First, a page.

It was only a matter of time before winning and the chance to upgrade the on-court product would trump ethical standards for an NBA team. That team was the Houston Rockets, who are reportedly hiring former Celtics coach Ime Udoka to lead their downtrodden franchise.
The Celtics suspended Udoka in September for inappropriate behavior regarding an improper relationship with a subordinate. No other information has been released, but according to NBA sources, Udoka had been warned about the relationship before and continued it following the Celtics’ trip to the NBA Finals.
Considering the circumstances, the possibility of lawsuits, and concern about how Udoka’s presence in the organization would impact Celtics female employees, there was no way he was going to return following his one-year suspension.
The Celtics named Joe Mazzulla the interim coach, then made him the permanent coach in February. The club finished with the NBA’s second-best record and are one win away from reaching the Eastern Conference semifinals. They have moved on.
Udoka has kept a low profile, but did show interest in the vacant Brooklyn position in December. The interest was mutual before the Nets suddenly pulled back and hired Jacque Vaughn. The fact teams were beginning to consider Udoka for coaching vacancies so soon after his suspension was an indication that teams were not concerned how he would interact with employees moving forward. Or, they are more concerned with escaping the NBA cellar than the perception of hiring a coach coming off a messy ethical situation.
We won’t have any idea until perhaps the press conference whether Udoka has taken steps or pursued any personal counseling after such an embarrassing public misdoing. We do know that he’s an elite basketball coach that took the Celtics to the NBA Finals in his first season, instilling a defensive mind-set and needed discipline in a team that had fallen short in recent years because of late-game lapses.
With a stoic but confident approach, Udoka gained the trust of the Celtics’ cornerstones and helped the core improve with his brutal honesty. As a coach, he enjoyed a remarkable first season. Off the floor, Udoka was carrying out a relationship with a subordinate that many in the organization were fully aware of.
The Rockets, however, are a desperate franchise with a slew of recent lottery picks that have yet to mesh or gain consistency. In three years under former coach Stephen Silas, the Rockets were 59-177, led by a bunch of players seemingly consumed with personal statistics over winning concepts.
Silas was considered too nice, a truly good man who paid his dues as an assistant but was thrust into a no-win situation with undisciplined kids. Houston has not been NBA relevant since trading James Harden to the Nets in Silas’s first season, and they needed a proven no-nonsense coach to push the franchise to the next level.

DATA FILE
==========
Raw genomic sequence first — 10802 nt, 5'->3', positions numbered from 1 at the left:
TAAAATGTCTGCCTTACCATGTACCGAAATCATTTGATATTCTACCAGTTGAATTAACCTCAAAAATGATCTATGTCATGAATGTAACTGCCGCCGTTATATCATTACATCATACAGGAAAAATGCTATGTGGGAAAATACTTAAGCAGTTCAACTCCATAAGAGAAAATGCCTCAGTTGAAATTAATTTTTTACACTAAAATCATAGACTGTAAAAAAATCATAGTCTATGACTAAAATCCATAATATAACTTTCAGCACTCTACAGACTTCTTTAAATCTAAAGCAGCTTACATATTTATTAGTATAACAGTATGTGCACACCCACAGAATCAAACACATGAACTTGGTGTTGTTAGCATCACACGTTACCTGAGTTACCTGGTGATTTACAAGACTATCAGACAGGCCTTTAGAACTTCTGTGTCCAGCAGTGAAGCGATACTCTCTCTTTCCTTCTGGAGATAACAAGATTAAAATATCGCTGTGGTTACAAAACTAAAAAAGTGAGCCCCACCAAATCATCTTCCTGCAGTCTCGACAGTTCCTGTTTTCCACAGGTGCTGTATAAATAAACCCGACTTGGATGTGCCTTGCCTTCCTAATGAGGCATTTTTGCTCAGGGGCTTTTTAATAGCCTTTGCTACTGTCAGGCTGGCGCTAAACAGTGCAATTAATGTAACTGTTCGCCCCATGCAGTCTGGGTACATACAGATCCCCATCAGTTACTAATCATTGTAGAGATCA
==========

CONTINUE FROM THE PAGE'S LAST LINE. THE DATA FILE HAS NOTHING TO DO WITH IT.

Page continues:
Houston also has a 14 percent chance to land the No. 1 pick in June’s draft, which is guaranteed to be potential generational talent Victor Wembanyama, the 7-foot-5-inch Frenchman with point guard skills. Udoka didn’t necessarily want to take on a reclamation project — he also had spoken with the Raptors — but the potential of the Rockets young standouts Jalen Green, Kevin Porter Jr., and Jabari Smith Jr., along with another top pick, make possible a swift reincarnation.
There is no doubt Udoka will have a positive impact on the Rockets as a coach. Houston has undergone an extensive rebuild with five first-round picks over the past two years, and the talent base is there. The club also has salary cap space to pursue a major free agent and there have been rumors for months about a potential Harden reunion.
Many Celtics players were loyal to Udoka, and were upset and confused about his departure. Some players have maintained contact with him, including superstar Jayson Tatum. He’s a players’ coach who had years as an assistant under Gregg Popovich to sharpen his relationship and communication skills with his players.
He also has an astute basketball mind and his defensive concepts — with the help of Mazzulla — helped Boston become the best defensive team in the NBA.
There’s a lot to like about Ime Udoka as a coach and the Celtics did not want to part with him, which is a testament to how strongly the organization and ownership felt about his off-court actions.
Whether Udoka is as honest and up front about his off-court actions and suspension as he was with his Celtics players will be an interesting story line in coming days. He will have to acknowledge his past, his mistakes and his regrets — if he has any.
It didn’t take long for Udoka to return to the NBA. There was no question he would be hired eventually, but it’s been less than a year. Is that enough time to reflect? To reinvent? To express repentance?
The Rockets are certainly hiring a good basketball coach. The question is whether he is an improved man.